The ideal paceline maintains the exact same speed throughout the ride. The single biggest mistake if for the rider in second position to accelerate in order to overtake the first rider. This is NOT how it works! The rider at the front maintains a consistent pace and moves into the wind when they are finished with their pull (typically, we just get in the habit of moving over to the right). The front rider is responsible for maintaining the same speed, moving over to the side when they are finished (at the same speed), and begin to slow only after moving out of the line. The second rider DOES NOT CHANGE SPEED. In fact, the entire group stays the same speed at all times. Only the rider coming off the front slows down long enough for the group to pass and get back on. If you are feeling strong, stay at the front longer - NOT faster! If you want to sit in, stay towards the back and allow the rotating riders back in ahead of your position.

Avoid the following 5 mistakes:
1. Speeding up when it is your turn at the front - this is normally caused by adrenaline or lack of experience.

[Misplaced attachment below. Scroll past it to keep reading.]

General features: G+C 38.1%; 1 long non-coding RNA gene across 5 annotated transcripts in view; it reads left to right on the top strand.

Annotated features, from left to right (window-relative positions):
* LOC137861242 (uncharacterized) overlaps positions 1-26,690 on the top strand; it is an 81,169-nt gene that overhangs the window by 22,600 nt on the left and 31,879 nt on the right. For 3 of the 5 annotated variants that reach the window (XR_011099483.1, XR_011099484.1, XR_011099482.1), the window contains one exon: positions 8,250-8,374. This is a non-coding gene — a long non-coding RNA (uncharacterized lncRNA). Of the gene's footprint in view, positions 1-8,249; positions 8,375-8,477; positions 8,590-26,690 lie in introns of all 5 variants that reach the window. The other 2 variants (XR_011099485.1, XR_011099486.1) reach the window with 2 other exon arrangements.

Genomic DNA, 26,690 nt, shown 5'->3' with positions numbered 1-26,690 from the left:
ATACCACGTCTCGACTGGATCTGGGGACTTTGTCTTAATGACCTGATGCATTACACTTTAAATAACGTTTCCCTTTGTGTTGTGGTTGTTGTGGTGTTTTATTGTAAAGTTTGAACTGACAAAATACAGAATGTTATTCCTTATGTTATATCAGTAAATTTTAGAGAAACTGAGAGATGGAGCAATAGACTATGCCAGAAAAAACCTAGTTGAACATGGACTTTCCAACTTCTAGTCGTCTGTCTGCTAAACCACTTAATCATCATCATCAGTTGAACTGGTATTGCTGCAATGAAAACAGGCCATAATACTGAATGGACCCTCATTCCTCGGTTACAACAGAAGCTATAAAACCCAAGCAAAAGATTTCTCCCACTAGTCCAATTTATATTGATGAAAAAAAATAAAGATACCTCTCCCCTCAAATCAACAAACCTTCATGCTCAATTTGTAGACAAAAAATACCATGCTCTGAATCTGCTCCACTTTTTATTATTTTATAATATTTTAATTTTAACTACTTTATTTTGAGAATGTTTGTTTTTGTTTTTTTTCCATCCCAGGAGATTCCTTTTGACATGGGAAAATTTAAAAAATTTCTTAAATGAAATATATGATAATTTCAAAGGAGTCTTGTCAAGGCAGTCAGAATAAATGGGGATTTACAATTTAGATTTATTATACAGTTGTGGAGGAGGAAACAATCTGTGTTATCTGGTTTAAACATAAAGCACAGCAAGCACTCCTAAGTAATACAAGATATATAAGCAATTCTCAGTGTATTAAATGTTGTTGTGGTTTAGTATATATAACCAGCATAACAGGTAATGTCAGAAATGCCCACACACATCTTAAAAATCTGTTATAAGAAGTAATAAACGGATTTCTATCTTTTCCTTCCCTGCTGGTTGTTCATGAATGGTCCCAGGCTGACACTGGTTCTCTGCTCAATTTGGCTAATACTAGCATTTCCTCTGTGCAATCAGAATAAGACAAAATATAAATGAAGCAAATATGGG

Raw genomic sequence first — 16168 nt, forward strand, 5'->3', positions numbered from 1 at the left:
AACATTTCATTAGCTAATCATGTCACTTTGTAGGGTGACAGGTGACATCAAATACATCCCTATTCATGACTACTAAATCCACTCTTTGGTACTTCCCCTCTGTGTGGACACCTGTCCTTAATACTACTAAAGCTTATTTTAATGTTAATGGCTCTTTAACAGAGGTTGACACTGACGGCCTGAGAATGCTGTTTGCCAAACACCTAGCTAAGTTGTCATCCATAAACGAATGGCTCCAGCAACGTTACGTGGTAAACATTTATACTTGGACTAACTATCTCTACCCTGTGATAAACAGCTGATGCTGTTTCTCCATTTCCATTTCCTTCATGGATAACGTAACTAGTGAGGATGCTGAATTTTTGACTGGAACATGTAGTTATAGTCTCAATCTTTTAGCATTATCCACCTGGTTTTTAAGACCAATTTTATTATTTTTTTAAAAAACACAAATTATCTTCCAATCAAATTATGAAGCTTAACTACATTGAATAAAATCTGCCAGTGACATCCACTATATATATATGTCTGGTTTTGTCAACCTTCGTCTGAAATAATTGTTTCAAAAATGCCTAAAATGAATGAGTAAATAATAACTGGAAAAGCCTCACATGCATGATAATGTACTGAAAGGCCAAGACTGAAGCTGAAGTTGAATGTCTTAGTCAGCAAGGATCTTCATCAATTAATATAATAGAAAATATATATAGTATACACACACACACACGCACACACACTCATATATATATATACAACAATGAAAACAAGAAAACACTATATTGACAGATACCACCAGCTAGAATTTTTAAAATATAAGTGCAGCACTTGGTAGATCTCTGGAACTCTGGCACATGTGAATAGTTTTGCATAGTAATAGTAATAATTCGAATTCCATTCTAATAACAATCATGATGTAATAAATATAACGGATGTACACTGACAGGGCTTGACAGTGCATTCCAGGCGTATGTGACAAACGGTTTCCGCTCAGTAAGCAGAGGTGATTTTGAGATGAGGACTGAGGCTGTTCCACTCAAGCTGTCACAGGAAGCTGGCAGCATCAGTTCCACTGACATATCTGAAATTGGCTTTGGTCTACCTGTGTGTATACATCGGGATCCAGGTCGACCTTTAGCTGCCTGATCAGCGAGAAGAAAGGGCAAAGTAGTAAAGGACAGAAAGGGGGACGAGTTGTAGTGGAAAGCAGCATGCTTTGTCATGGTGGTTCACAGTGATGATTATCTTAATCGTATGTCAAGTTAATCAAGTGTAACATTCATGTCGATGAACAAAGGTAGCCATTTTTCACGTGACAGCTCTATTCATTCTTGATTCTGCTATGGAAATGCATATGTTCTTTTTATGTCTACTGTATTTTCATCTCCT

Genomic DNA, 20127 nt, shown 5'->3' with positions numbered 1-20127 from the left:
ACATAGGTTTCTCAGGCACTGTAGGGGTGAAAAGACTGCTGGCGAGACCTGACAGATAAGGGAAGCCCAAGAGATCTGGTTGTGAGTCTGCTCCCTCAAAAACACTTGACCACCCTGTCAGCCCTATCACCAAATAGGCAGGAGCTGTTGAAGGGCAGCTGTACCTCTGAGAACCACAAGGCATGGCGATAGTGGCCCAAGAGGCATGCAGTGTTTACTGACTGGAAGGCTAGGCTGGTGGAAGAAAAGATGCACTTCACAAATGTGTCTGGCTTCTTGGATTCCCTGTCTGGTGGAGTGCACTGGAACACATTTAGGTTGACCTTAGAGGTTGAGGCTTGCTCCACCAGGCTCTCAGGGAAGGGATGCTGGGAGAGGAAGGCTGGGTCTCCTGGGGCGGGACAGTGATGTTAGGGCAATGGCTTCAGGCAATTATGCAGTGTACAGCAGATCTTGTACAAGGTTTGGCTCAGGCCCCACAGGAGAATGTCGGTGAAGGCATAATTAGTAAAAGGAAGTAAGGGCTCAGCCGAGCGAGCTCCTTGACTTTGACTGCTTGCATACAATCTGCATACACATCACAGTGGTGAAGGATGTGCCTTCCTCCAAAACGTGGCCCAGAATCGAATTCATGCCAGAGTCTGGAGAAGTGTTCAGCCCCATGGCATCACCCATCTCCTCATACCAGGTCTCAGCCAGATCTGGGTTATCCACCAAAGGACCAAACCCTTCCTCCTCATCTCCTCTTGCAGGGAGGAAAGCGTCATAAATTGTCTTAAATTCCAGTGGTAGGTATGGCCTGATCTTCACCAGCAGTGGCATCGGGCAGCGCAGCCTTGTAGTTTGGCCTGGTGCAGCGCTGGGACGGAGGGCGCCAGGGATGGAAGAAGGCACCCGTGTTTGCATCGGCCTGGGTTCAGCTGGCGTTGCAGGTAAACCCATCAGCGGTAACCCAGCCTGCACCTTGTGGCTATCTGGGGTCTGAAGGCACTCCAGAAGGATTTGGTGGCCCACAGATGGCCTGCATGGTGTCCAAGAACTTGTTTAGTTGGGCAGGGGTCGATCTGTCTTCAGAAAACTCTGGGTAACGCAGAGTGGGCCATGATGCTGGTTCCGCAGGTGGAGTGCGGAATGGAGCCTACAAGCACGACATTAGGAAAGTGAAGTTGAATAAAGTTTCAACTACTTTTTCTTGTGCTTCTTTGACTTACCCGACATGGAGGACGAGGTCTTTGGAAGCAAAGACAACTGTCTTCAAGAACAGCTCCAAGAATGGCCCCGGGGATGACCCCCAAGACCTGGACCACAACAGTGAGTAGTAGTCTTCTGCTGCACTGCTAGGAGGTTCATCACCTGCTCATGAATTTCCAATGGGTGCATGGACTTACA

2. Staying at the front so long you slow down the group.
3. Missing rotations and then going to the front and increasing the speed because you are well rested.
4. Slowing your speed at the front before moving out of the paceline.
5. Do not move into the top rotating positions unless you plan on taking a pull at the front.

A smooth, consistent ride is more enjoyable for all riders.

 by Sue Griesbach

Scenic2LRCanyon Velo had a sizeable contingent in the annual Solvang Century held on March 10. For some, this is an annual trek north to escape the hectic freeway-laden world of Los Angeles, spend some quality time with a loved one, and breathe in fresh air filled with the scents of Danish pastries and candy. For others, it's an early season test of one's strength and endurance. A low-key way to test the legs. How are they compared to last spring? How am I doing compared to some of the other California studs and studdettes?

Read more: Solvang Century - A Day To Remember